Budget Impact | Value Research This is yet another low-impact Budget whose underlying message for savings and investments is that things are basically okay and there's no need to tinker too much
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Budget Impact

This is yet another low-impact Budget whose underlying message for savings and investments is that things are basically okay and there's no need to tinker too much

Last year, I thought that Budget 2006 was a 'low-impact' one as far as issues like savings and tax relief on savings went. The basic shape of taxes, both personal and capital gains, remained the same. In Budget 2007, things are much the same. This is yet another low-impact budget whose underlying message for savings and investments is that things are basically OK and there's no need to tinker too much. As I thought last year too, there's nothing wrong with a budget that's basically a do-nothing in these areas. Historically, Indian Finance Ministers have shown a tendency to do too much of the wrong things when governments are in some political pressure but Mr Chidambaram has stuck to his guns and basically emphasised that his policy on savings is just fine and I think that's a good thing. For individuals doing their tax-planning, stability of the tax regime has a great value.
Exemption: However, there are a few changes that will impact some segments. The increase in the basic tax exemption by Rs 10,000 means an extra Rs 1,000 a year for all tax payers. This kind of an increase should really be automatic and linked to some sort of an inflation index.
Dividend Distribution Tax: Some of the mutual fund industries' debt fund products will come under increased pressure as the Dividend Distribution Tax in liquid and money market funds has been hiked to 25 per cent. These are the kind of funds that most corporates use to park short-term cash. Of course, banks will benefit because their deposits will not be as relatively unattractive as they are now compared to income funds, but on the whole this will definitely mean a higher tax outgo (even though this tax outgo is invisible in their accounts) for cash-rich companies. It's difficult to calculate the exact impact at this stage but it is entirely possible that fund companies that have been hyperactive in these kinds of products could be severely affected.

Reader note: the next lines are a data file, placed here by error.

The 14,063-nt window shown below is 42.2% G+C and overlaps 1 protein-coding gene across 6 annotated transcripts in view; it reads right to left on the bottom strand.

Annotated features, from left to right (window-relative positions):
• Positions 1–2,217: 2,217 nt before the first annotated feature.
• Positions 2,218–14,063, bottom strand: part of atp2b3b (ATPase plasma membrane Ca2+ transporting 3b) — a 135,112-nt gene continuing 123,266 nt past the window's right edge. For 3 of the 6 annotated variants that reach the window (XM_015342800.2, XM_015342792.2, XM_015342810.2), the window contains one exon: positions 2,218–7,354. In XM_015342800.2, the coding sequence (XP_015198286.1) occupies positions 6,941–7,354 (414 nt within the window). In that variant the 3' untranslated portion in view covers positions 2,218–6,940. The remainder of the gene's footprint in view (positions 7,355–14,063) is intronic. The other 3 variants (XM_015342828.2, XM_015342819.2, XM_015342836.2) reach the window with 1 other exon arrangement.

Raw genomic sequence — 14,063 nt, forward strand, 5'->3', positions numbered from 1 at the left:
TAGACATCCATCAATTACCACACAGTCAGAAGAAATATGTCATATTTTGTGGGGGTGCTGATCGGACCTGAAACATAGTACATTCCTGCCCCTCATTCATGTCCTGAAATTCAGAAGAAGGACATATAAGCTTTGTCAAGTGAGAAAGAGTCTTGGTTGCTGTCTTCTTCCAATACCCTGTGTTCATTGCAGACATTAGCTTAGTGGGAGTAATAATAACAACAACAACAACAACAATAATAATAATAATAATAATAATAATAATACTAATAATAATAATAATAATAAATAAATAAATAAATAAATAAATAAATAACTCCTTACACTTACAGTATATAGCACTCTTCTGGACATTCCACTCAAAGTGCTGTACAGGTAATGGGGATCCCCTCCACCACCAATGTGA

New Regulations: In his speech, the FM said the government sought to 'promote the flow of investment to the infrastructure sector by permitting mutual funds to launch and operate dedicated infrastructure funds.' I'm not sure yet what this means. Funds are already free to launch any kind of sector-specific funds and some infrastructure funds already exist. Another point about funds he made is that the government would 'converge the different regulations that allow individuals and Indian mutual funds to invest in overseas securities by permitting individuals to invest through Indian mutual funds'. Here again, individuals can already invest abroad through mutual funds. I guess things will become clearer when the actual regulations detailing these changes arrive.
Exchangeable Bonds: Another interesting statement is that the government will 'put in place an enabling mechanism to permit Indian companies to unlock a part of their holdings in group companies for meeting their financing requirements by issue of Exchangeable Bonds'. In countries where they are permitted, exchangeable bonds are bonds that can be exchanged for the stock of a company other than the issuer, generally a subsidiary. I guess this would be mostly of interest to business houses that like to use innovative financing and restructuring strategies.
Markets' Fall: As far as stocks' steep fall on budget day goes, I think investors were basically nervous and were looking for any excuse (the budget or the global stock collapse over the last two days) to sell heavily. The general story seems to be that the market expected this or that benefit and since nothing materialised prices are crashing. It seems that whether it is corporate results or the Union Budget, stock players routinely build up great expectations unilaterally and then complain when these are not met.

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